Recent months have seen anarchists from across the country meeting to plan and organise an Anarchist Movement Conference for 2009. This will take place on 6 & 7 June at Queen Mary & Westfield College, in East London. So far there has been minimal interest in Bristol for the conference, perhaps because people have been busy? Will this change?
“As the world economy heads deeper into an unprecedented recession, the spectre of social unrest is again spreading across Europe and the World. In the UK we have experienced an extended holiday from wide-spread class struggle as social democracy and capitalism worked hand in hand to maintain social peace. But as the guarantees of the banks have gone, so too have the guarantees that the state can manage the emerging social conflict, which could potentially turn into social rebellion unseen in the UK for decades.
So, where does that leave the Anarchist Movement? Are we relevant? Do we exist in a form coherent enough to actually be called a movement? Are we progressing? The Anarchist Movement Conference is a chance to put our ideas on the table and rebuild ourselves. The barriers that exist need to be broken down, the experiences and ideas of those involved in anarchist politics need to be shared, discussed, critiqued and debated. The task is urgent, practical and necessary – are we as a movement mature enough to face the challenge?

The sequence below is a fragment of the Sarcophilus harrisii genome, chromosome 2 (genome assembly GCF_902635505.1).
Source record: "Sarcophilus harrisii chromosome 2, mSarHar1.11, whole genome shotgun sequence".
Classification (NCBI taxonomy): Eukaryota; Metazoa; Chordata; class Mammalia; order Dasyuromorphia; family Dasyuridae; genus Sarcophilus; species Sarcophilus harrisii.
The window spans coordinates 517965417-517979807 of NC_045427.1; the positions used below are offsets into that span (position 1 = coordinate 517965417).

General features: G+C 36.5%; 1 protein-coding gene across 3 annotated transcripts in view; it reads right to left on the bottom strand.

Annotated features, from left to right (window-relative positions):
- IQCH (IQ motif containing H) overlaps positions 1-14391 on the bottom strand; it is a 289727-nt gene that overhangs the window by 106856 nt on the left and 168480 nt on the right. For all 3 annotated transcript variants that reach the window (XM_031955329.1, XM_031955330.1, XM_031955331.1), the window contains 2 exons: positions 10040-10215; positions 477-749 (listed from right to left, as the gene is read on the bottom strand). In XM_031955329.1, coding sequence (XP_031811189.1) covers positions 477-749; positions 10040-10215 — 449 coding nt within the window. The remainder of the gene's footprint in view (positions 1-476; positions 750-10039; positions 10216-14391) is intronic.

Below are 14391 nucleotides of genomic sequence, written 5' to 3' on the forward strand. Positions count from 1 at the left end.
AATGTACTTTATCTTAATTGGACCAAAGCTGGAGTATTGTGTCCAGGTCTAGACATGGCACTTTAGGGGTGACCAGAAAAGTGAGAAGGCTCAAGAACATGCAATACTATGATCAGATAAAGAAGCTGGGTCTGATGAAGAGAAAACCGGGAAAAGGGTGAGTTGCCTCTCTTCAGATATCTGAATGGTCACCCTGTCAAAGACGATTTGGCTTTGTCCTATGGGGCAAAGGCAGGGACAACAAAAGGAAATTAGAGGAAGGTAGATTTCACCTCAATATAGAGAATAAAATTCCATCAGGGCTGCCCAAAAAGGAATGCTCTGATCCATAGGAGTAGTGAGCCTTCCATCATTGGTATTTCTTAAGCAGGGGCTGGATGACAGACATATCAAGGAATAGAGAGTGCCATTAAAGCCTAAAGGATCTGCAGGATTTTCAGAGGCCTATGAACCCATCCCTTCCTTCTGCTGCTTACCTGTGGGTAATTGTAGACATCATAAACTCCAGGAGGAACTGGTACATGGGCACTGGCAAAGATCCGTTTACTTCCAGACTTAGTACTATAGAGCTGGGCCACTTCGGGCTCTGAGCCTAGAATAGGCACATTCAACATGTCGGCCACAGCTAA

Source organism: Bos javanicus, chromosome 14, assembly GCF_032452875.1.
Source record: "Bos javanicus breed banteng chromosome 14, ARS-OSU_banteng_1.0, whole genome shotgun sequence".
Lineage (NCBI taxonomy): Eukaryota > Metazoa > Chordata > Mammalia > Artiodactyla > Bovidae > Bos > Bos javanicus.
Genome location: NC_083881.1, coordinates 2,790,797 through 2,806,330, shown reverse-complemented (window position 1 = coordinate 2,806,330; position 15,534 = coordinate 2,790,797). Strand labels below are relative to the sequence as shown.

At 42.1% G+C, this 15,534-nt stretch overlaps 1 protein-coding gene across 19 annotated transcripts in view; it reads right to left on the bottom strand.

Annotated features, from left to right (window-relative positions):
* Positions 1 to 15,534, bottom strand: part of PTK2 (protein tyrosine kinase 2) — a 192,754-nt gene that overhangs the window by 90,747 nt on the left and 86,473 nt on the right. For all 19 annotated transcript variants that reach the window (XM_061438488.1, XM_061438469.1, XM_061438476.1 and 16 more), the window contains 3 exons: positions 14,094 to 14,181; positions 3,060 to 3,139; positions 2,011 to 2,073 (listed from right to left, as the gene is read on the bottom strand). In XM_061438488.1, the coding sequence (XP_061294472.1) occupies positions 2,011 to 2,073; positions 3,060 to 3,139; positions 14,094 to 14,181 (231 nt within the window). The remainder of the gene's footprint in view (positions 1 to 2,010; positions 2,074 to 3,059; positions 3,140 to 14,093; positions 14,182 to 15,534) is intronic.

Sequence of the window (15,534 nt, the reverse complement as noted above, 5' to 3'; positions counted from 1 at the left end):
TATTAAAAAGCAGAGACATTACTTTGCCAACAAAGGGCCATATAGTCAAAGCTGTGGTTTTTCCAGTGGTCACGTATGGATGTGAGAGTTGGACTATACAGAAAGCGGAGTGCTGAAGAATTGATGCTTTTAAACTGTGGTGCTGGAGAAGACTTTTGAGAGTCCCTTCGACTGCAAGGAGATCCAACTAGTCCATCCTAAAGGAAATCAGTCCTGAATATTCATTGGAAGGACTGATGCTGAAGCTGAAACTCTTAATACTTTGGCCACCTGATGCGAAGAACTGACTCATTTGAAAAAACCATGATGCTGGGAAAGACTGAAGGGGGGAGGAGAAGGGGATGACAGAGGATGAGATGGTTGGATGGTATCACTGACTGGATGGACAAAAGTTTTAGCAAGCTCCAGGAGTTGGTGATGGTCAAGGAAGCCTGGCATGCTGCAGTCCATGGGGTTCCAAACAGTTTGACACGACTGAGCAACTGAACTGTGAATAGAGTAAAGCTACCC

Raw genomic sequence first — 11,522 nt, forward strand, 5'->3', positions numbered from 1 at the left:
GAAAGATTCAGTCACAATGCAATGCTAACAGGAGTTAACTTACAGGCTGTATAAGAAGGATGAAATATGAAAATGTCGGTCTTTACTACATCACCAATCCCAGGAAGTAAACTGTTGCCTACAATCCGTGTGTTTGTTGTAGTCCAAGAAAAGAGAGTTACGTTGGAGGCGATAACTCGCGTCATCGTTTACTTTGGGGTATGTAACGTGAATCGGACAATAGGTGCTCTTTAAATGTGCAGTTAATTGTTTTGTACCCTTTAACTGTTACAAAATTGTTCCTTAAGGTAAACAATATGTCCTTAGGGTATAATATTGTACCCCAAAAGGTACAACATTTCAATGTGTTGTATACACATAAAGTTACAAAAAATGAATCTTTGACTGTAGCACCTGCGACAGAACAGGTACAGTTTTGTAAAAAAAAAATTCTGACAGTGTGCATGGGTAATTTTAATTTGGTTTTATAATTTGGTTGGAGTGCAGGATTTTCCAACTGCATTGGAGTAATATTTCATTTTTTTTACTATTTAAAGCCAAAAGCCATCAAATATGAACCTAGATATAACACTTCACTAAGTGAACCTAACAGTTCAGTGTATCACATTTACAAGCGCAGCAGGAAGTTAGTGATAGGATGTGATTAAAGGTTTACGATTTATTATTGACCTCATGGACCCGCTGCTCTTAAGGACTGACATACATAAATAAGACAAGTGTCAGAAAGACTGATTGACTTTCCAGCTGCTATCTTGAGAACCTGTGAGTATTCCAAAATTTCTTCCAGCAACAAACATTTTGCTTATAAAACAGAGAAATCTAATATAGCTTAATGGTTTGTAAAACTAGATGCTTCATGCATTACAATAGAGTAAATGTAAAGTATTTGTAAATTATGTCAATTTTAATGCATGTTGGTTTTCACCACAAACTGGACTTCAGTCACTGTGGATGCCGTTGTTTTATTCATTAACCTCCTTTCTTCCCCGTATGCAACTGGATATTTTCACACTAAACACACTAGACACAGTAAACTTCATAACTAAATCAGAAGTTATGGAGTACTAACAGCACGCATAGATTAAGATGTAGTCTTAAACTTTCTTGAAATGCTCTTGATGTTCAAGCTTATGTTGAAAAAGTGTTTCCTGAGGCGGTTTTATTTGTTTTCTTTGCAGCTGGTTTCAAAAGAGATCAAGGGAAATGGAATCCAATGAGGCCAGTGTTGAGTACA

How and where should we organise? Who are we are speaking to? How do we relate to the wider world as anarchists? These are some of the discussions that might happen during the course of the weekend. We want this conference to be a historical turning point, a point where we manage collectively to come together to look at the problems and work towards the solutions. Anarchists from every federation, network and local group, those involved in diverse struggles from environmental direct-action to community work, trade unionism to DIY projects – we invite you and encourage you: Claim your place at the table and help make a movement!
If we truly aim to be part of making history we need to remake ourselves as an organised, pragmatic movement to become an effective part of revolutionary change. If we do not learn from the mistakes of the past we are doomed to repeat them. The anarchist ideals of mutual aid, solidarity and the desire to live as equals have been echoed throughout our history, in every country, by women and men, regardless of race or ethnicity. We have a proud history, this conference is both about recognizing where we have come from and organizing where we want to go. Be a part of it!”